For starters, your Follow Alice guide will greet you at Tribhuvan International Airport (TIA) in Kathmandu. So from the moment you land in Nepal you can hand over all travel logistics to us. We’ll drive you to a B&B in Thamel, a vibey district in Kathmandu about a 30-minute drive from the airport. Here you will spend the night and get to meet any other trekkers in the group you might not yet know.
The next day we’ll be heading back to TIA for a short yet memorable 30-minute flight to Tenzing-Hillary Airport in the town of Lukla in eastern Nepal. As you’ve probably already heard, Lukla has a one-of-a-kind airport that sits tucked into the side of a mountain at an elevation of 2,860 m and has a staggeringly short runway. Upon landing the group will be driven to the start of the Everest Base Camp trek. The trekking starts then and there!
We partner with local guides who are highly experienced and know the Khumbu region like the rest of us know the apps on our phone. Trekking with a local guide is the best way to ensure you stay safe and also don’t miss any of the sights and details around you.
You’ll also be offered the service of a porter along the entire trek. The porters will strap the bags of two trekkers onto the back of a yak and herd that yak from pitstop to pitstop.
Anyone trekking to Everest Base Camp is required to obtain two permits, all of which we’ll have secured for you. Firstly, the Khumbu Pasang Lhamu Rural Municipality fee is a fee that’s levied for entering the Solukhumbu district of Nepal. This district, as indicated by the name, comprises the Solu and Khumbu regions of eastern Nepal. The Everest Base Camp trek takes place within the Khumbu region. The Khumbu Pasang Lhamu Rural Municipality is named after the Sherpa Pasang Lhamu. She was the first Nepalese woman to summit Mount Everest. Secondly, the Sagarmatha National Park entry fee is required as the bulk of the Everest Base Camp trek takes place within the park. Sagarmatha is one of five large national parks in Nepal and obviously a source of great national pride. We’ll enter Sagarmatha on Day 3 of the trip when we trek from Phakding to Namche Bazaar.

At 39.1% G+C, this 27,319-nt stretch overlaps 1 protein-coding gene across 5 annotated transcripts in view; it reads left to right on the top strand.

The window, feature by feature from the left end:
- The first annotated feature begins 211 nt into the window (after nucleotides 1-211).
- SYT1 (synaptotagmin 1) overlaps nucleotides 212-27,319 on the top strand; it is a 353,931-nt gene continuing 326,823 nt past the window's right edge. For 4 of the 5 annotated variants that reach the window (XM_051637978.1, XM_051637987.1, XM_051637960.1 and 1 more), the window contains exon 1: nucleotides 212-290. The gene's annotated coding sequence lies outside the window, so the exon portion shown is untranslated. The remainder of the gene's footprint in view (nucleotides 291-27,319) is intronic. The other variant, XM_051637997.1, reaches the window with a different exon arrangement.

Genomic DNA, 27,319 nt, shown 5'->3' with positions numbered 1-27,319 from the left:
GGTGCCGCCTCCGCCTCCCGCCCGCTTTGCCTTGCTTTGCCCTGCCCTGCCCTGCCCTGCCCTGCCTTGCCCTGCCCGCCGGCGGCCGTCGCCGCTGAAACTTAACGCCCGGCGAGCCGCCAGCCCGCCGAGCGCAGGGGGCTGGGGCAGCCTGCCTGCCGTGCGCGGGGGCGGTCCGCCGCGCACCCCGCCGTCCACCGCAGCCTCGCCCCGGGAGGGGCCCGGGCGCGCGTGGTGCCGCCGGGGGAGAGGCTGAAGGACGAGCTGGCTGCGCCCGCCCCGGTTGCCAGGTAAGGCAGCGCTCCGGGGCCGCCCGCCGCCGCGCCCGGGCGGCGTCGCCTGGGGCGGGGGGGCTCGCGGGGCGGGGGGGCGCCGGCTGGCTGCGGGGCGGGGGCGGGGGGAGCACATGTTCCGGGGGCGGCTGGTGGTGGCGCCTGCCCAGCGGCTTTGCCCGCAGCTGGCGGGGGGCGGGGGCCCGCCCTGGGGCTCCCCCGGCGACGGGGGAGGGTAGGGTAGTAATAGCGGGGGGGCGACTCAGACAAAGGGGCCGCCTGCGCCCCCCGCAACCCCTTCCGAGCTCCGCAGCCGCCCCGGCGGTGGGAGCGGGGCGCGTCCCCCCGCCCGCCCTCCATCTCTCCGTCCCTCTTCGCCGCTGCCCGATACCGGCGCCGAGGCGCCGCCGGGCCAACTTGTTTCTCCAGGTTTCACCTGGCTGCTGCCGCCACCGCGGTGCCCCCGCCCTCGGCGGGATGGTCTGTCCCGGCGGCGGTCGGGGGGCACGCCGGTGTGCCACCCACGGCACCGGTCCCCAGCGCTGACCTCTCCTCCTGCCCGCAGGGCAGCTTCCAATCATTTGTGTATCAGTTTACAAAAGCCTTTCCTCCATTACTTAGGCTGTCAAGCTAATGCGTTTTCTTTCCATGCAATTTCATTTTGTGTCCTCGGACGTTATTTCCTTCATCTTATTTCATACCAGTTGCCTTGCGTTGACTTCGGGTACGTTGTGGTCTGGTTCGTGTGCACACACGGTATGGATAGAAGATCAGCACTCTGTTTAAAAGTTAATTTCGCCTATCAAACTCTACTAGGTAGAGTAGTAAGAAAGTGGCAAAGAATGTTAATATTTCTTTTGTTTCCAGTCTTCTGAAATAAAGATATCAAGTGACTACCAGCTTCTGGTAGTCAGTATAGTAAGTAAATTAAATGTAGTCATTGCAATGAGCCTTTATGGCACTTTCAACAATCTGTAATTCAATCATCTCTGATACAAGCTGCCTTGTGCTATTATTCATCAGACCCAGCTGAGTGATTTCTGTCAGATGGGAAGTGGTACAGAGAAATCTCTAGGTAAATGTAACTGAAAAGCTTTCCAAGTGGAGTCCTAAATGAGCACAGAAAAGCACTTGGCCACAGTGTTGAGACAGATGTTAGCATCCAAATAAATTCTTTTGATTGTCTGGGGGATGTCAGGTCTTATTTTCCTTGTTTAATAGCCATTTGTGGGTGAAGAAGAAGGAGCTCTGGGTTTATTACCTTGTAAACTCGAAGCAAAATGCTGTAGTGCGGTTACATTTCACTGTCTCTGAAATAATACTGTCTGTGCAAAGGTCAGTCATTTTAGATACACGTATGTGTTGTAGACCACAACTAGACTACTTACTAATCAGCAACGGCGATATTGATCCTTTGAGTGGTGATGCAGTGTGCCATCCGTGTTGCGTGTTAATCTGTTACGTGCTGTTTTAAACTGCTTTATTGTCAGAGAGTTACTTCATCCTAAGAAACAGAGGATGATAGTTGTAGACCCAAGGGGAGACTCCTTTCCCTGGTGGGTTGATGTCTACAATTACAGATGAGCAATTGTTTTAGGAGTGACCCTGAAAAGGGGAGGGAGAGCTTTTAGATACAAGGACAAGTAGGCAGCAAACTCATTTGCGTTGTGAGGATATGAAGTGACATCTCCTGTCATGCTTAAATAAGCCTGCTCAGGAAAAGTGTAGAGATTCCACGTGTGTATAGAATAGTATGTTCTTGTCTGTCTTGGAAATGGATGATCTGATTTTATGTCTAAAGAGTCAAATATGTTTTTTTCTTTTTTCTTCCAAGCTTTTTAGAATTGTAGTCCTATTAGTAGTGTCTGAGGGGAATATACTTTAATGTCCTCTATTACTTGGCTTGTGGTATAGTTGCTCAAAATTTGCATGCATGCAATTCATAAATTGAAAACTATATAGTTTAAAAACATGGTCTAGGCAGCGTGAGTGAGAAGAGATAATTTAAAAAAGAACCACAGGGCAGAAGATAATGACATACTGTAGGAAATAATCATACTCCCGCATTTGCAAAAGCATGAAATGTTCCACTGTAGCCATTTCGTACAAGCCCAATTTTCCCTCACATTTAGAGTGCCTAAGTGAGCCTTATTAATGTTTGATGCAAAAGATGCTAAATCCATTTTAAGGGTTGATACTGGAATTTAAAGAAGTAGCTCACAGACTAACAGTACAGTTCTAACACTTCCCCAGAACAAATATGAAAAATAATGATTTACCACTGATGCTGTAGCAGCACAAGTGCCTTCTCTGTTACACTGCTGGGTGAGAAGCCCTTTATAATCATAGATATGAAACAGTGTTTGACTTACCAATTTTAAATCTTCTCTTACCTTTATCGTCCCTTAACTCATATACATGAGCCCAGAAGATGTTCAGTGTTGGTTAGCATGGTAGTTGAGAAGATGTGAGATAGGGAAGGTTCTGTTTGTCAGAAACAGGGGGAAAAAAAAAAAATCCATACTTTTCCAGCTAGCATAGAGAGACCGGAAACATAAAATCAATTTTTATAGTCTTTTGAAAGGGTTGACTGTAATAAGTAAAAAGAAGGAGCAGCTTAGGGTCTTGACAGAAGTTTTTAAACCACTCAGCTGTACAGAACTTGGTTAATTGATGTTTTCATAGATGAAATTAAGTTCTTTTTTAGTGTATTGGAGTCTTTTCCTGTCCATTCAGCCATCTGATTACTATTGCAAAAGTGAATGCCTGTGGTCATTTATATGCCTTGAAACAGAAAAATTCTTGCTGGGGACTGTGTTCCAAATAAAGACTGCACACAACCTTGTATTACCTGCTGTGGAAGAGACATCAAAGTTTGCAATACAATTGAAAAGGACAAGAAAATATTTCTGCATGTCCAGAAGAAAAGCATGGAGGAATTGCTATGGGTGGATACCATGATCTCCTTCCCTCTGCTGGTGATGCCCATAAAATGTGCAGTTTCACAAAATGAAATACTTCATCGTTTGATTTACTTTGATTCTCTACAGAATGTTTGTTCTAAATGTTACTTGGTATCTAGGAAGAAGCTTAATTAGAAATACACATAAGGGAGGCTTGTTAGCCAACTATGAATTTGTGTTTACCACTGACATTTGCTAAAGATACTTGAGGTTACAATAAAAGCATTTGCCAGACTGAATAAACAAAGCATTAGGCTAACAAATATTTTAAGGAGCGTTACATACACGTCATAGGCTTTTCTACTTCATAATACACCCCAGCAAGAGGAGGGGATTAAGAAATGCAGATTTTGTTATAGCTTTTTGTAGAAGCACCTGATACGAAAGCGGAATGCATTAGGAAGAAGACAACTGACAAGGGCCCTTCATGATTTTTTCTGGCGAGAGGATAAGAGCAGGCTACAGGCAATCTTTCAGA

Your Follow Alice fee also covers basic medical supplies for the group, which your Follow Alice guide will carry with him or her. That said, we still advise taking your own little first aid kit that’s stocked with your specific altitude meds as well as other essentials. Check out your full Everest Base Camp packing list.
Note that all accommodation along the trek is double occupancy. You’ll be staying in lodges and teahouses (guesthouses). You can expect these to vary a fair deal in terms of size and amenities. The most basic of the teahouses offer small rooms with two single beds in each and nothing else.
All of your meals are also covered by the trip fee. Meals are served in a heated common room where you’ll be able to meet fellow Everest Base Camp trekkers. You can expect generous portions that will definitely fill you up.